Learning Is a Two-Way Street: Participation in Communication and Education | Topics | DW | 02.03.2012
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Learning Is a Two-Way Street: Participation in Communication and Education

BrightSpark Education offers long-distance tutoring via the internet. This young UK company outsources math tuition for 7-16 year-olds to graduates recruited and trained in India. Source: Nina Potts

25 June, 4:00 p.m., Pumpenhaus
Hosted by
Commonwealth of Learning

As stewards of mass communication resources, media organizations have a key role in addressing (not just covering) citizen rights, including the right to education. Communities across the world, particularly in developing areas, have urgent needs for both formal education and non-formal learning. Traditional approaches to education are challenged by the sheer scale of learning needs - from vocational skills to maternal and child health - and are hindered by conventional one-way and didactic approaches.

As the reach of both new and conventional media continues to expand, so does the media's potential to contribute substantially to meeting international education and development goals, e.g. Education for All (EFA) and the Millennium Development Goals (MDGs). Are media playing this role? Given the number of countries likely to miss their EFA and MDG targets, the role of media in education and learning should be in sharper focus. Is it? It is not only the scale of learning enabled by mass media that is critical to its educational mission: It is in the media's ability to engage audiences in learning processes that we find its great potential for participatory and constructivist learning, education that results from dialogue among stakeholders and the collaborative building of understanding and knowledge. Are media embracing this potential?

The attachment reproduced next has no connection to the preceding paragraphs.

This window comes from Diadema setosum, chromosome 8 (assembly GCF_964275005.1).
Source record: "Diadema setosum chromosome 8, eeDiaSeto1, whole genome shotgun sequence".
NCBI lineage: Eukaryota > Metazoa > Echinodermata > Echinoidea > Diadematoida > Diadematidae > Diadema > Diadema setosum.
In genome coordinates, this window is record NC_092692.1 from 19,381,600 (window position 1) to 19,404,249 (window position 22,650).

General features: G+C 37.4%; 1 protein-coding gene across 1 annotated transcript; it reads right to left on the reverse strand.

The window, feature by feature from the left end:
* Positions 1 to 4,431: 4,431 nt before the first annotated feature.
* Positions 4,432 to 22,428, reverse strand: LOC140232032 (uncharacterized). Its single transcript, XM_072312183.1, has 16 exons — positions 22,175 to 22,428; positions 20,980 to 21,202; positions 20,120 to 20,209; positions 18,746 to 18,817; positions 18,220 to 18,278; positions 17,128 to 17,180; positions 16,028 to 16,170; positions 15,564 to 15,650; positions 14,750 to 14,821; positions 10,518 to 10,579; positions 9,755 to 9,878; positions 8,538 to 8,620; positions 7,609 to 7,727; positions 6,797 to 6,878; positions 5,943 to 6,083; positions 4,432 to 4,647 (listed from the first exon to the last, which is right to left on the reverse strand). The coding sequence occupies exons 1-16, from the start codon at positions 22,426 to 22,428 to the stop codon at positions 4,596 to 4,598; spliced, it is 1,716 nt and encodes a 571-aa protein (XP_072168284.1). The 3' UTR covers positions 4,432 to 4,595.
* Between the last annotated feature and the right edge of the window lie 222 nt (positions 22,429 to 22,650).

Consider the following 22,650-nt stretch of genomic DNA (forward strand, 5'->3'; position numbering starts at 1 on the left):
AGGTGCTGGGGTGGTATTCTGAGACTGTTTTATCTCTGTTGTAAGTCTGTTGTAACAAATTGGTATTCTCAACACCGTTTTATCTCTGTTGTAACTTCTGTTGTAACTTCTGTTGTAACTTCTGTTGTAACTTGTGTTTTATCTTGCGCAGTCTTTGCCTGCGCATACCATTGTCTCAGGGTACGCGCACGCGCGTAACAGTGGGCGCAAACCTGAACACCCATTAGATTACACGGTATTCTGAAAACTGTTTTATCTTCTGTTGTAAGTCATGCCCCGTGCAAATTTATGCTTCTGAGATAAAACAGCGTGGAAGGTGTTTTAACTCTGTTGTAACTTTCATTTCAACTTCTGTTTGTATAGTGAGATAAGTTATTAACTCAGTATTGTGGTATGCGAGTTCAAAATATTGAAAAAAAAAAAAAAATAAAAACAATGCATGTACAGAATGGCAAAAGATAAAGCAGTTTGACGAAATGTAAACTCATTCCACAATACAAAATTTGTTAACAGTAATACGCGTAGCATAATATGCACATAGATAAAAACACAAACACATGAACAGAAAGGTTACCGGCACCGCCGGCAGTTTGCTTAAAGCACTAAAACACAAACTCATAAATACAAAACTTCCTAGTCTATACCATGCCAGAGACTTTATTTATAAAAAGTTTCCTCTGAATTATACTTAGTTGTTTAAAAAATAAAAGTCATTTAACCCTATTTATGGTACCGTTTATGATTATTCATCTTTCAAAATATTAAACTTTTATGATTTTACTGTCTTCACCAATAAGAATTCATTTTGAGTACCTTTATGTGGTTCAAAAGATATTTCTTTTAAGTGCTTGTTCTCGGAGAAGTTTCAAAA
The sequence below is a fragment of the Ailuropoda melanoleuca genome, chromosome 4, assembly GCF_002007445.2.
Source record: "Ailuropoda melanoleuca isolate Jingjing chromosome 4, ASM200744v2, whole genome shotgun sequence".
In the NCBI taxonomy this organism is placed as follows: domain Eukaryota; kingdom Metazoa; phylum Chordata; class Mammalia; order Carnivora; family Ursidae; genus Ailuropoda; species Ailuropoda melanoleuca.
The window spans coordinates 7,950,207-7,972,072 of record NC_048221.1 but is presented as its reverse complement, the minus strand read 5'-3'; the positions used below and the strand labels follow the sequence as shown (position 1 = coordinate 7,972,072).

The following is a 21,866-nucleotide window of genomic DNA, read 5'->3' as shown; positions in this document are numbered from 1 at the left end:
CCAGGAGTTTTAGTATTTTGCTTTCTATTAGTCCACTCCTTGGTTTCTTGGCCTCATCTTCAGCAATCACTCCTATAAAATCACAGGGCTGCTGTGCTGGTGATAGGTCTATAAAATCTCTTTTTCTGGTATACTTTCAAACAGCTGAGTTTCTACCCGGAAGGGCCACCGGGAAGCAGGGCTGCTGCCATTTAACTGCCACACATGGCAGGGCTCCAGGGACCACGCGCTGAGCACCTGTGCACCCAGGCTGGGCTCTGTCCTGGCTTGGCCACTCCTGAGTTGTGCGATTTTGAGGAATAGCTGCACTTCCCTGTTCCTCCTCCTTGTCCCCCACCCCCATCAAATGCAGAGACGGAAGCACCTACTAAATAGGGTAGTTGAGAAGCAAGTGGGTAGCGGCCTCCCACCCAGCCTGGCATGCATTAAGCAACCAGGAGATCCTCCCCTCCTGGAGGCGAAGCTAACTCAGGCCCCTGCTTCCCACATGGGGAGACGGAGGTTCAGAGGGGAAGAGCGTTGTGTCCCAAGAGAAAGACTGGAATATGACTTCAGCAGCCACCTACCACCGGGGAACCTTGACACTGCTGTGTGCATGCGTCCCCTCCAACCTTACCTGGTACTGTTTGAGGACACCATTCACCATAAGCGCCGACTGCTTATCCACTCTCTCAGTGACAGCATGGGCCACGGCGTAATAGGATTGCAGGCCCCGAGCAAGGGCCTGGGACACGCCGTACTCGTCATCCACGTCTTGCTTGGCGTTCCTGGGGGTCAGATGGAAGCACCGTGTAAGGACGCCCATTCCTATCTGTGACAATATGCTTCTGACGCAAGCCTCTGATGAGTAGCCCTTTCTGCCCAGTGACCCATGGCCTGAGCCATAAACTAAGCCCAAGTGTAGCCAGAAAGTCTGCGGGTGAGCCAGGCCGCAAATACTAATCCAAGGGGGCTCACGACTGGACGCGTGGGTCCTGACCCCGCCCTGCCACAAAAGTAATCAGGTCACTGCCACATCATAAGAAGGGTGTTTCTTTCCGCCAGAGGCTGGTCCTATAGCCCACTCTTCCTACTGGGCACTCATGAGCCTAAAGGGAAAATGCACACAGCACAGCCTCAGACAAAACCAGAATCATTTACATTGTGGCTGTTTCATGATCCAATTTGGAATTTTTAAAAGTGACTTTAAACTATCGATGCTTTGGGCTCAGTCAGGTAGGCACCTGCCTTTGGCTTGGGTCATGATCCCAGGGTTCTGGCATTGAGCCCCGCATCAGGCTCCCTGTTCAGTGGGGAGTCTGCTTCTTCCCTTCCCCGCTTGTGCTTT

Using experiences from Africa and Latin America as a starting point, this session intends to offer insights into the potential and pitfalls of participatory communication to address the challenge of education for all. The workshop will explore a series of questions: What is meant by participation and how is it achieved in practice? Is it effective? What are the tradeoffs between participation and scale? What are the opportunities presented by community radio on the one hand and social media on the other?


Malik, Kanchan K.
Associate Professor, Department of Communication, University of Hyderabad, India

Perkins, Kevin
Executive Director, Farm Radio International, Ottawa, Canada

Pringle Ian (Moderator)
Specialist in Participatory Communication and Community Media, Commonwealth of Learning, Vancouver, Canada

Simbi, Charles
Head of Programs, Story Workshop Educational Trust, Malawi

Valdés, Mónica
Trainer Director, World Association of Community Broadcasters Latin America and the Caribbean, Colombia